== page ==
TEDx Talk cartoonBack in December of last year, just before the Christmas break, I was wrapping up in the office one evening when I got a phone call from the organisers of the first TEDxMacclesfield, scheduled for the following April, they wanted a talk on the SKA. Out of eight talks, this would be the science one. With the project being headquartered 12km from the town, they wanted more people locally to hear about it.

Having in the past been inspired by TED Talks on astronomy, been a volunteer translator for TED, and helped my colleague Maria Grazia prepare her TEDxManchester talk, I immediately said yes.

I approached a colleague to do this one and we decided to focus on Big Data, a hot topic at the moment as more and more experiments are expected to produce huge amounts of data. Weekly two-hour long evening meetings with TEDx ensued to get everything we could say about the project on paper, find a driving theme and hammer out a script.

Unfortunately, in early March, my colleague had to pull out because of a work trip on the date (which turned out to be cancelled in the end). TEDx were about to announce the speakers and they needed a name…so I stepped in.

If you think giving a TEDx Talk is just like giving a presentation in the office, think again. As Tim Urban from Wait But Why – who gave a TED Talk – puts it:

The issue is, a TED Talk is not a speaking gig. In a speaking gig, I stand in front of a group of people and say stuff. That’s not what a TED Talk is. A TED Talk is a widely-distributed short film, except the only actor is my face and the only plot is me saying words out of my face and the only choreographer is my nervous pacing and awkward arm-flailing, and instead of a bunch of cuts and different shots and a long editing process, there’s just one do-or-die take, with no second chances.

Yup. There are also no notes allowed, very few slides and you can’t improvise because there is a strict time limit, so I had to learn my 5-pages long script by heart, until I could recite it in my sleep. If you’d like to learn how this feels and about the theory of different presentation styles, it’s worth reading Tim’s post, available here)

And so weekly meetings continued and we refocused the talk on collaboration and the passion that drives us – the things I could talk about without being *too much* out of my depth. Not a bad thing, since that was to be the theme of the day anyway I learned later.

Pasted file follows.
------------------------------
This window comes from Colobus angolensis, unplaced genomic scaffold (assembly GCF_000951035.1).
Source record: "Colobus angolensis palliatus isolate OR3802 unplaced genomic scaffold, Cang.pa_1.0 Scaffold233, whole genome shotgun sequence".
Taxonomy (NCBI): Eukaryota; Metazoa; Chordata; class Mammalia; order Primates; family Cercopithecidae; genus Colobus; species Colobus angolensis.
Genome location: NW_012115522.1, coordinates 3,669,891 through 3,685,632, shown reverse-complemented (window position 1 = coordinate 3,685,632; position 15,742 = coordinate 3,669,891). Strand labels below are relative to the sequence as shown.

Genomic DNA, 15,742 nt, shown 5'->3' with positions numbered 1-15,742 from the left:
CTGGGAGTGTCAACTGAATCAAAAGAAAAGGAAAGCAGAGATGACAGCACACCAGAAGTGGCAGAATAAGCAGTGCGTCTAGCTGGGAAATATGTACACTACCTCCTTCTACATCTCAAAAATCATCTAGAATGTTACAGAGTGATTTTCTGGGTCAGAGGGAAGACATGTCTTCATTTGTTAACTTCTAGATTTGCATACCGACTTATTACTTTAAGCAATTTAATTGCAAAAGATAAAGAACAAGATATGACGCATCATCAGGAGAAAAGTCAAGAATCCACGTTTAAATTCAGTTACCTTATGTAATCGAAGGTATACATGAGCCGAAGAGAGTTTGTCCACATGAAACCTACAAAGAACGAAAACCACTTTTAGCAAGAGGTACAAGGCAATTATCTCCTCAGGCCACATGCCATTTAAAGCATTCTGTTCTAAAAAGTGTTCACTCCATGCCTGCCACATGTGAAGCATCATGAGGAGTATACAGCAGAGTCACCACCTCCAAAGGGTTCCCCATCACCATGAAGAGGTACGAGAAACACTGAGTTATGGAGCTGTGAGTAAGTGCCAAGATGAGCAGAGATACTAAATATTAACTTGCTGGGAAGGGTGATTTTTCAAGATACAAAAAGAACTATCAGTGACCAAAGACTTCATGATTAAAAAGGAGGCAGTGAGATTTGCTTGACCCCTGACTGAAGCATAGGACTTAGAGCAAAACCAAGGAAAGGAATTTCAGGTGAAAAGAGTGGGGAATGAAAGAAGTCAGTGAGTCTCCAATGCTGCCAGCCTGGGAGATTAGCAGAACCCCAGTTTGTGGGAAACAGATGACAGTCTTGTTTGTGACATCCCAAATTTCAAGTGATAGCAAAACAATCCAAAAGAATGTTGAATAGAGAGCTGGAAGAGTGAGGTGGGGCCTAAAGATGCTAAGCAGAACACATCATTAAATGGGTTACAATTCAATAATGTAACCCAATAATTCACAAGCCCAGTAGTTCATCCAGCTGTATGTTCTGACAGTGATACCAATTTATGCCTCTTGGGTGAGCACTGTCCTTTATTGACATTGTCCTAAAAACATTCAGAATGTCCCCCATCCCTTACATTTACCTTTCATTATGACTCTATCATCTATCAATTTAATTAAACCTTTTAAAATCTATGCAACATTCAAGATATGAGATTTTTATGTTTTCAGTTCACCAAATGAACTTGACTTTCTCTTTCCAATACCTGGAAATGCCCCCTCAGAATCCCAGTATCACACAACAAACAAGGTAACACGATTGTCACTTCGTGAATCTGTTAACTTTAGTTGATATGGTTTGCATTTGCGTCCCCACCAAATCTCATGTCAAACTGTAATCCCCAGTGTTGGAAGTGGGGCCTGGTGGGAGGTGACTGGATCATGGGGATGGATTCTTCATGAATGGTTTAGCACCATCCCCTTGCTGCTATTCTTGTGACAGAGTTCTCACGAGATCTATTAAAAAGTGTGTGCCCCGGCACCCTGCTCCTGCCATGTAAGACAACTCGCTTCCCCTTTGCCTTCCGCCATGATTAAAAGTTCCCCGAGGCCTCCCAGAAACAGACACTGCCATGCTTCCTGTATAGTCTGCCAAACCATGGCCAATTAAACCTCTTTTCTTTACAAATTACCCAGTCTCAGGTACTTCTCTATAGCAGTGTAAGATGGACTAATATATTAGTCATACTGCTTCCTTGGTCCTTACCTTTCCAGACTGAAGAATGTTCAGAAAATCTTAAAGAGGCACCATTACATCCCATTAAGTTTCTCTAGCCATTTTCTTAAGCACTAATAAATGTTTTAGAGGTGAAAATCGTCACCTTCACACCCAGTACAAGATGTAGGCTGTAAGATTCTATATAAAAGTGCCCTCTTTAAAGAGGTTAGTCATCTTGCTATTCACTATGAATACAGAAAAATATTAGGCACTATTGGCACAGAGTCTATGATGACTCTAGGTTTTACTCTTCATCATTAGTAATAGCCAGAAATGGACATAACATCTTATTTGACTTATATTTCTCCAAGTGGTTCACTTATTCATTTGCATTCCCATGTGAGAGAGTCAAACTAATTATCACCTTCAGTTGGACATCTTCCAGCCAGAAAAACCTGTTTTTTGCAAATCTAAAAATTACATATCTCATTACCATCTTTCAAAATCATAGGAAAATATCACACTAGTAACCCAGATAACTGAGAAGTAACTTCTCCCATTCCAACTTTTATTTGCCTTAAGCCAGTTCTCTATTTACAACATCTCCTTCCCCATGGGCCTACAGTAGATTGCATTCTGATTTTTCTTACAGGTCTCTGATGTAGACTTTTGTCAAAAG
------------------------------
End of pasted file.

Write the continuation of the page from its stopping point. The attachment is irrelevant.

In the last week, we got a coach to help us with our stage presence and finally, the dress rehearsal. That’s when I learned that my talk was to be the last one of the day, the conclusion. That’s probably as bad as being first. I nearly died, and that’s probably why they hadn’t told me before.

Until the last minute, I kept forgetting bits of my talk. And then, all too soon, D-day arrived. Waiting as every single one of my fellow speakers went through the same ordeal made this the longest Saturday morning I’ve ever had. My turn came, and here’s the result…I hope you enjoy it!


Space: the next frontier!

I haven’t written on the blog in a very, very long time, but what better opportunity to do so than a monumental space achievement!

Look at this video. Simply amazing. This is real footage! This rocket went to space, came back and landed itself on its own on this unmanned floating barge in the middle of a choppy ocean. This makes it reusable, and thus dramatically lowers the cost of sending things to space.
The 14-year old private company behind this feat – the vision of one man – has done what no space agency has ever done in 60 years. “If I have seen further, it is by standing on the shoulders of giants” said Isaac Newton, and thus SpaceX builds on decades of innovation & expertise in space technology by governments agencies like Roscosmos, NASA & ESA, to take us beyond and break new ground.
A revolution is taking place in terms of how we access space, and who can access space. What an exciting time to be alive!


The Martian: a promising upcoming scifi movie!

The Martian is coming out in November, and it’s looking very promising!

The movie stars Matt Damon as a stranded astronaut on Mars who must survive until a rescue mission can be put together. The movie, directed by Ridley Scott (Alien, Blade Runner, Prometheus, etc.) is based on the best-selling novel by Andy Weir.

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Wanderers – a short film by Erik Wernquist from Erik Wernquist on Vimeo.

Yesterday I discovered this must-watch video. A futuristic short-film, beautifully crafted, based on digitised real images of real Solar System locations and narrated by Carl Sagan’s hypnotic voice. The end result? a beautiful, inspiring video.

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Bringing space back to people

This weekend I discovered Ambition, a mind-blowing short film. Ambition brings the story of the European Space Agency’s Rosetta mission to the screen. If you don’t know about it, Rosetta is a space probe that was sent 10 years ago to rendezvous with a comet, and after recently arriving, in a few weeks will drop a probe on its surface to study the origins of water on Earth (thought to come from comets). It’s a truly audacious mission that had never been attempted before.

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